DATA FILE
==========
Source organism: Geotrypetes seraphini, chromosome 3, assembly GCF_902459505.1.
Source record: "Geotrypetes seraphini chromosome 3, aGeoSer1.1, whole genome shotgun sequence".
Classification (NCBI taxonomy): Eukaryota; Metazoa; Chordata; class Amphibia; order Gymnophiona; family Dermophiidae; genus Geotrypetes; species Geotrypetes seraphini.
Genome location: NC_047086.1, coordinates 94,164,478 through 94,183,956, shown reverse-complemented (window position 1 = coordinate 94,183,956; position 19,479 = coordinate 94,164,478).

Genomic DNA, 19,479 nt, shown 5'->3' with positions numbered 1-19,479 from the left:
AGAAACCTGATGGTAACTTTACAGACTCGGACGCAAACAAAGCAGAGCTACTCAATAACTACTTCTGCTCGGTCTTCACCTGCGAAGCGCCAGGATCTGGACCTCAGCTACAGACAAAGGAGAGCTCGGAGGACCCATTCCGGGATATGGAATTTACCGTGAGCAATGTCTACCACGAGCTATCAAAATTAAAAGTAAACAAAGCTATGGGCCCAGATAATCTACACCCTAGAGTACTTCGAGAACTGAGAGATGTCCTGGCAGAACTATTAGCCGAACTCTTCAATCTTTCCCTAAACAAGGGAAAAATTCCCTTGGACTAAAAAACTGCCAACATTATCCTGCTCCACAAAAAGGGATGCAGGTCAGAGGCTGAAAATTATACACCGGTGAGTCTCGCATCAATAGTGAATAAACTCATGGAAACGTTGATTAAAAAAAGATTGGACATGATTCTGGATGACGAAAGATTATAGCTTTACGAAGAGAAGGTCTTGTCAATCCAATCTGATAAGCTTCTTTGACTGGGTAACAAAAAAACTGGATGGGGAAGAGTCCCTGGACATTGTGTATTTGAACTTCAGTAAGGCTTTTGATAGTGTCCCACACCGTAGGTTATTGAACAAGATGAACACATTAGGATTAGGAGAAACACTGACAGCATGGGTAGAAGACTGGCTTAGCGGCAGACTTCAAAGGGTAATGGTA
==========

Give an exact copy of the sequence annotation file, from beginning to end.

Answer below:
Source organism: Geotrypetes seraphini, chromosome 3, assembly GCF_902459505.1.
Source record: "Geotrypetes seraphini chromosome 3, aGeoSer1.1, whole genome shotgun sequence".
Classification (NCBI taxonomy): Eukaryota; Metazoa; Chordata; class Amphibia; order Gymnophiona; family Dermophiidae; genus Geotrypetes; species Geotrypetes seraphini.
Genome location: NC_047086.1, coordinates 94,164,478 through 94,183,956, shown reverse-complemented (window position 1 = coordinate 94,183,956; position 19,479 = coordinate 94,164,478).

Genomic DNA, 19,479 nt, shown 5'->3' with positions numbered 1-19,479 from the left:
AGAAACCTGATGGTAACTTTACAGACTCGGACGCAAACAAAGCAGAGCTACTCAATAACTACTTCTGCTCGGTCTTCACCTGCGAAGCGCCAGGATCTGGACCTCAGCTACAGACAAAGGAGAGCTCGGAGGACCCATTCCGGGATATGGAATTTACCGTGAGCAATGTCTACCACGAGCTATCAAAATTAAAAGTAAACAAAGCTATGGGCCCAGATAATCTACACCCTAGAGTACTTCGAGAACTGAGAGATGTCCTGGCAGAACTATTAGCCGAACTCTTCAATCTTTCCCTAAACAAGGGAAAAATTCCCTTGGACTAAAAAACTGCCAACATTATCCTGCTCCACAAAAAGGGATGCAGGTCAGAGGCTGAAAATTATACACCGGTGAGTCTCGCATCAATAGTGAATAAACTCATGGAAACGTTGATTAAAAAAAGATTGGACATGATTCTGGATGACGAAAGATTATAGCTTTACGAAGAGAAGGTCTTGTCAATCCAATCTGATAAGCTTCTTTGACTGGGTAACAAAAAAACTGGATGGGGAAGAGTCCCTGGACATTGTGTATTTGAACTTCAGTAAGGCTTTTGATAGTGTCCCACACCGTAGGTTATTGAACAAGATGAACACATTAGGATTAGGAGAAACACTGACAGCATGGGTAGAAGACTGGCTTAGCGGCAGACTTCAAAGGGTAATGGTA